At a Sculptor’s Marrakesh Estate, a Menagerie of Whimsical Artwork

12:13 AM Aida Alami 0 Comments

Jean-François Fourtou has seen Marrakesh undergo rapid change in recent years, as it has become an increasingly popular tourist destination.

His 25-acre estate, Dar El Sadaka, which was once isolated from the city, is now surrounded by development, including hotels and other private homes.
Still, the peacefulness has been preserved at a property where Mr. Fourtou, a French artist known for his sculptures of animals — predominantly lambs, giraffes, snails and orangutans — has spent two decades channeling his creative impulses.

What was once a large parcel of land dotted with ruins has been transformed into lush gardens of olive and palm trees, a guesthouse with nine suites and bedrooms, an open-air gallery, a meditation retreat and an art studio, as well as Mr. Fourtou’s own home. His whimsical sculptures and architectural works of art are dotted throughout.

Mr. Fourtou occasionally allows tours, which must be booked in advance, and he has opened his property during art events such as the Marrakesh Biennale. To finance the maintenance of the estate, the guesthouse is available for rental for $3,800 a day for up to 20 guests. The minimum stay is three nights.

But Mr. Fourtou isn’t interested in competing with popular Marrakesh attractions like the Majorelle Garden, which draws 700,000 visitors a year. He believes that letting in large groups of tourists would alter the estate’s magic.

Dar El Sadaka means the house of friendship in Arabic or the one who searches in Sanskrit. The whole estate is a metaphor for Mr. Fourtou’s childhood.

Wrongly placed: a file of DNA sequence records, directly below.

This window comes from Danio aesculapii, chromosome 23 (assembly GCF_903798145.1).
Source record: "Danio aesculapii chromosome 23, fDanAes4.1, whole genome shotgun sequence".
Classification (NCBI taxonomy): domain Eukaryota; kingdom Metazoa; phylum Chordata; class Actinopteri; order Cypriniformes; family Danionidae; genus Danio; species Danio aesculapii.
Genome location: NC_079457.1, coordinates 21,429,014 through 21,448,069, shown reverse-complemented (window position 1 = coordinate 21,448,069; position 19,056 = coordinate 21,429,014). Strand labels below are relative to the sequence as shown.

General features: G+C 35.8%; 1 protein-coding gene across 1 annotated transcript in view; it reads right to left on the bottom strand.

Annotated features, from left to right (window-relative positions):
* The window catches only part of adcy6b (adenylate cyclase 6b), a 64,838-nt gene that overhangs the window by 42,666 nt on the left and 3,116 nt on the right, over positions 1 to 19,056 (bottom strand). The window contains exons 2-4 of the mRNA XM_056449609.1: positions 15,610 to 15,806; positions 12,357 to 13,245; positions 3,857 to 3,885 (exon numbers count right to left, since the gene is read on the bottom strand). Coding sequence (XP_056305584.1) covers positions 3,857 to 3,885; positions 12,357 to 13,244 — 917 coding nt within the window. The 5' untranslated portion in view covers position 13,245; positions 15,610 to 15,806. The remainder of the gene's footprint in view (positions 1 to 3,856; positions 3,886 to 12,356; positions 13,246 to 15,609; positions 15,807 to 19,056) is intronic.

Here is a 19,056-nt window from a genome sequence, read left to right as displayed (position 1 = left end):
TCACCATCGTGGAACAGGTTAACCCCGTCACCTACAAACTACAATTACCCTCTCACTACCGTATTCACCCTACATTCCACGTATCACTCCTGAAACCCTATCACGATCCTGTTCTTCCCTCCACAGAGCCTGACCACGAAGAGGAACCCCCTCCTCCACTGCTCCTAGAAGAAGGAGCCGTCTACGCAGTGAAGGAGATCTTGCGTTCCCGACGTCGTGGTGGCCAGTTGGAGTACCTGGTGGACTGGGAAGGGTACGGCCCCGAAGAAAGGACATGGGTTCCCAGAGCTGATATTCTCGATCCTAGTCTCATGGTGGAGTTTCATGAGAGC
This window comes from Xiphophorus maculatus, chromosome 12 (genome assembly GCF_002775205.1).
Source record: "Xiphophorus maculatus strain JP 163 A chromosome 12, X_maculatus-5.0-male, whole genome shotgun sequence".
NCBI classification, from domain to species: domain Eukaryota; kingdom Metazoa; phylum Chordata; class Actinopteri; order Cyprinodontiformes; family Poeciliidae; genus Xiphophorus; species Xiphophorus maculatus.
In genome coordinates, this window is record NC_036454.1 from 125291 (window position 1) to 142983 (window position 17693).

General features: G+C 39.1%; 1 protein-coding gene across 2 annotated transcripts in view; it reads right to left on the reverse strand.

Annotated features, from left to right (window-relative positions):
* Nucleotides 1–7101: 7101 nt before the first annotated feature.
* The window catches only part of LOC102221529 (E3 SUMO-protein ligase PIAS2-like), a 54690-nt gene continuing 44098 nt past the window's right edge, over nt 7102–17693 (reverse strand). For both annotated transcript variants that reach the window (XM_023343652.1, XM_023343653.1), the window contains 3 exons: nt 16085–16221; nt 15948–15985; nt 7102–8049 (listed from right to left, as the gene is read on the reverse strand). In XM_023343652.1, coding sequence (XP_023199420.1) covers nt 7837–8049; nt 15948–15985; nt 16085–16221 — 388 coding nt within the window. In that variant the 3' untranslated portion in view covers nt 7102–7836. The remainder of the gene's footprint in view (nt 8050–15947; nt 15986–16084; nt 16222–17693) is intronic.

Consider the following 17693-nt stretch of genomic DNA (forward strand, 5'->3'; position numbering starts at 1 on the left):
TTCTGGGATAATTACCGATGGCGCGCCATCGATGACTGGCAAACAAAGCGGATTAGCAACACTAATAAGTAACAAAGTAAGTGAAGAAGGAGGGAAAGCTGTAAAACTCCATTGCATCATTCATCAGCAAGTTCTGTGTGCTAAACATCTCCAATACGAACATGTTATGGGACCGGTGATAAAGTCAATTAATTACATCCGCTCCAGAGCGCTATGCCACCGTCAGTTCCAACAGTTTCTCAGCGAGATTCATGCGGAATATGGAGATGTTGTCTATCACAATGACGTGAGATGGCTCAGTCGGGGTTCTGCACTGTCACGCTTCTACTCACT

The sculptures of animals, disconnected from their natural environments, are meant to illustrate how out of place the artist felt growing up in Paris. “They represent how I pictured myself within society,” he said on a tour one late summer afternoon.

Past the gates, on the left, a two-story house is built upside down, standing on its roof with the sign “Chez Grand-Père” hanging over the front door. It was inspired by Mr. Fourtou’s memory of the house of his late maternal grandfather in southwestern France.

“I imagine that he sent it to me from above, 30 years after he died,” Mr. Fourtou said, recalling how his grandfather drew him postcards and told him stories that stimulated his imagination and encouraged him to express his creativity at an early age.

Each corner of the estate holds a different surprise. A wide staircase leads to the so-called Giant’s House. Inside, there is a large table, a bed, a closet and clothes. As happens inside the upside-down house, one’s senses are thrown off balance.

“The idea is that those who get to see my work are destabilized and experience incongruent situations,” said Mr. Fourtou. “It is a chance to feel forgotten childhood feelings. I do not really offer a stay, but rather an experience.”

For overnight guests, meals are usually made using organic produce, honey and olive oil cultivated on the property. Most of the rooms are spacious and have beautiful views of the garden. The guesthouse was renovated a few years ago by the interior designer Philippe Forestier, and details like the scents, the lighting and the linens have been carefully thought out.

You can read the rest of the story on the New York Times' website. 

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